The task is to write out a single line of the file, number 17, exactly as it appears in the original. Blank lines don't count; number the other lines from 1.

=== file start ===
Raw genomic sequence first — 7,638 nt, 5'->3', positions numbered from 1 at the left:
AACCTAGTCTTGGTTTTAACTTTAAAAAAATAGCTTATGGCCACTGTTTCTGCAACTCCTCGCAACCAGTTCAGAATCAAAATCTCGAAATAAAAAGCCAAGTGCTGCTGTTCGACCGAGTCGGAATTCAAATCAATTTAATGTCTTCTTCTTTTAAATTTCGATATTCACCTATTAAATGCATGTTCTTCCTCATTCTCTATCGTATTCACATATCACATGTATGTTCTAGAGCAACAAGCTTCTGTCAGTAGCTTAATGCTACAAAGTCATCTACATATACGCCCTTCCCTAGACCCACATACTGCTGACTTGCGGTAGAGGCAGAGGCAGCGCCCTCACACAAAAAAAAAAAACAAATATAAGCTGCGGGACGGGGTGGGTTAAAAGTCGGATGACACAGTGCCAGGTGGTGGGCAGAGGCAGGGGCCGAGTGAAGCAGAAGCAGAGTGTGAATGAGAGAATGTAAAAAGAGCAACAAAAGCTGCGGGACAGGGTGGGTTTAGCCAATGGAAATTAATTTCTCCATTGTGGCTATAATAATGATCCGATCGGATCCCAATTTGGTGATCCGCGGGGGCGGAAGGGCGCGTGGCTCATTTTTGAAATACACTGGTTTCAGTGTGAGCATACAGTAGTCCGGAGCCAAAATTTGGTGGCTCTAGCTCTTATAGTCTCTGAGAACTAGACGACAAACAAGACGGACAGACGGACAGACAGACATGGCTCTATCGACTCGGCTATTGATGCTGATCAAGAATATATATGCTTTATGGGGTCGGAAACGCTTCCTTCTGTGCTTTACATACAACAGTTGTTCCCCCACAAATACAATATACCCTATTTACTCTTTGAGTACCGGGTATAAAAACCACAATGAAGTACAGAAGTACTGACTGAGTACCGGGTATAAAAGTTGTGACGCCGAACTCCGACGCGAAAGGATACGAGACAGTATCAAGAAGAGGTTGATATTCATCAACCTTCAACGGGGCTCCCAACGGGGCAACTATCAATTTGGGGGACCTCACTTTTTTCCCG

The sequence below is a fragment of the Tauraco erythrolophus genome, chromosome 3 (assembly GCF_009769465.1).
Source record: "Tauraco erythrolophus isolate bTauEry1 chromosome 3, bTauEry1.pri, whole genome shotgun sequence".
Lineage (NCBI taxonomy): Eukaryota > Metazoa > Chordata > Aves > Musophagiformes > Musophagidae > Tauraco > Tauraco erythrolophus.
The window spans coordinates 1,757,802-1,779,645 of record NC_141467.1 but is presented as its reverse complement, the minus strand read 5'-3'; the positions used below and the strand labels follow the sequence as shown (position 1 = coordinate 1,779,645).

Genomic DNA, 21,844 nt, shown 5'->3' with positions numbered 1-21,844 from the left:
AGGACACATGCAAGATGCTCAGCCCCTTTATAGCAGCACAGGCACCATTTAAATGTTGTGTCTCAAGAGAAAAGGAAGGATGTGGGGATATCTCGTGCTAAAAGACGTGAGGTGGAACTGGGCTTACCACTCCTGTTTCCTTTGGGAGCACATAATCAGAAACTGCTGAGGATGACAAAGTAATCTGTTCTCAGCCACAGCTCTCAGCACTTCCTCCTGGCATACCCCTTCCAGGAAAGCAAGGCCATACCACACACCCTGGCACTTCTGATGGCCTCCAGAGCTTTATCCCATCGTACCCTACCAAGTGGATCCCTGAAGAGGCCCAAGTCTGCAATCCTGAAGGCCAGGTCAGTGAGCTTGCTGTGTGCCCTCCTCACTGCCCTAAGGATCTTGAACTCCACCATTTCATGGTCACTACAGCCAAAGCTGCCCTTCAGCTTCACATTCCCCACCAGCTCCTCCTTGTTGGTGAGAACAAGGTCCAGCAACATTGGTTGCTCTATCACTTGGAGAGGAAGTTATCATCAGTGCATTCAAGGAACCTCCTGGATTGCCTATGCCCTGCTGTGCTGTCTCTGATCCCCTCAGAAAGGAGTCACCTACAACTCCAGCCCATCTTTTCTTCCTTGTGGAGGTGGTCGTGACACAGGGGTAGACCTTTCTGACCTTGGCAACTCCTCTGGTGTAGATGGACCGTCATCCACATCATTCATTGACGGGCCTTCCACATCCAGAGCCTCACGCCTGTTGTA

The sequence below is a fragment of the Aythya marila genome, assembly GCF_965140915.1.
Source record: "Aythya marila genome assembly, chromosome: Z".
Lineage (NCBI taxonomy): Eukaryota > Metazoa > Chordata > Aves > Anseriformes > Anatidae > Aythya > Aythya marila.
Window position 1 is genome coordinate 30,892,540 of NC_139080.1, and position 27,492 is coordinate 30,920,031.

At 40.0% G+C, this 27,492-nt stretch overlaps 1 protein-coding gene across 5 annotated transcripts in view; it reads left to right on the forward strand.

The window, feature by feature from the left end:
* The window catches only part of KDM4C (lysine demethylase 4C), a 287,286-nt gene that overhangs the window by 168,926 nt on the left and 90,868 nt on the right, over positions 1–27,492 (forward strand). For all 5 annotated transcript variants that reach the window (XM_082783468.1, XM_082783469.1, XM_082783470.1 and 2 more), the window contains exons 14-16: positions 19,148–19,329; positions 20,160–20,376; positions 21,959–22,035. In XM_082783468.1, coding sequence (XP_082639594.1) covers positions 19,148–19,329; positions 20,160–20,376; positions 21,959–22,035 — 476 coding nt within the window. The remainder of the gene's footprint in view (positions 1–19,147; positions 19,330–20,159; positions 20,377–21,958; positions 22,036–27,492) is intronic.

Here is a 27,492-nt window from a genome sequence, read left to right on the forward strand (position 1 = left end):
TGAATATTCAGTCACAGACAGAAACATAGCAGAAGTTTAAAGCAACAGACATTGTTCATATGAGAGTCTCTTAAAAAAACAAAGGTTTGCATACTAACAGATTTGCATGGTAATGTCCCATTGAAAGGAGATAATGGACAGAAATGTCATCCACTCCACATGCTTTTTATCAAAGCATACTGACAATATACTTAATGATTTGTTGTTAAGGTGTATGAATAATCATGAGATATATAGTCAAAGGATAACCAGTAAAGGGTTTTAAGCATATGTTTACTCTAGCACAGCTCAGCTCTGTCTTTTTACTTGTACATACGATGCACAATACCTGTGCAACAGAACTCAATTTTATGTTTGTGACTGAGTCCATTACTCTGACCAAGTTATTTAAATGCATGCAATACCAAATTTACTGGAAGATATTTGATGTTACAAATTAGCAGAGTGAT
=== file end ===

TGAATATTCAGTCACAGACAGAAACATAGCAGAAGTTTAAAGCAACAGACATTGTTCATATGAGAGTCTCTTAAAAAAACAAAGGTTTGCATACTAACAGATTTGCATGGTAATGTCCCATTGAAAGGAGATAATGGACAGAAATGTCATCCACTCCACATGCTTTTTATCAAAGCATACTGACAATATACTTAATGATTTGTTGTTAAGGTGTATGAATAATCATGAGATATATAGTCAAAGGATAACCAGTAAAGGGTTTTAAGCATATGTTTACTCTAGCACAGCTCAGCTCTGTCTTTTTACTTGTACATACGATGCACAATACCTGTGCAACAGAACTCAATTTTATGTTTGTGACTGAGTCCATTACTCTGACCAAGTTATTTAAATGCATGCAATACCAAATTTACTGGAAGATATTTGATGTTACAAATTAGCAGAGTGAT